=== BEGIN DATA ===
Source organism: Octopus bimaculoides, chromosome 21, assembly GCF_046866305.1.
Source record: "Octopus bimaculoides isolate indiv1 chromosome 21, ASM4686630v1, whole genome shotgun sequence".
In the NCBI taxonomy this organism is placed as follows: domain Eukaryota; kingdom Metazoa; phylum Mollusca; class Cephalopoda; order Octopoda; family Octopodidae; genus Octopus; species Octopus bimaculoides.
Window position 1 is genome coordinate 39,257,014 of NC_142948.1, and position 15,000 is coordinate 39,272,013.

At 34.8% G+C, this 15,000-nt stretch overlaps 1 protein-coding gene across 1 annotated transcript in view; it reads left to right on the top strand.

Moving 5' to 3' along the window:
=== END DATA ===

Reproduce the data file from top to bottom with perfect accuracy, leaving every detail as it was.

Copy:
Source organism: Octopus bimaculoides, chromosome 21, assembly GCF_046866305.1.
Source record: "Octopus bimaculoides isolate indiv1 chromosome 21, ASM4686630v1, whole genome shotgun sequence".
In the NCBI taxonomy this organism is placed as follows: domain Eukaryota; kingdom Metazoa; phylum Mollusca; class Cephalopoda; order Octopoda; family Octopodidae; genus Octopus; species Octopus bimaculoides.
Window position 1 is genome coordinate 39,257,014 of NC_142948.1, and position 15,000 is coordinate 39,272,013.

At 34.8% G+C, this 15,000-nt stretch overlaps 1 protein-coding gene across 1 annotated transcript in view; it reads left to right on the top strand.

Moving 5' to 3' along the window: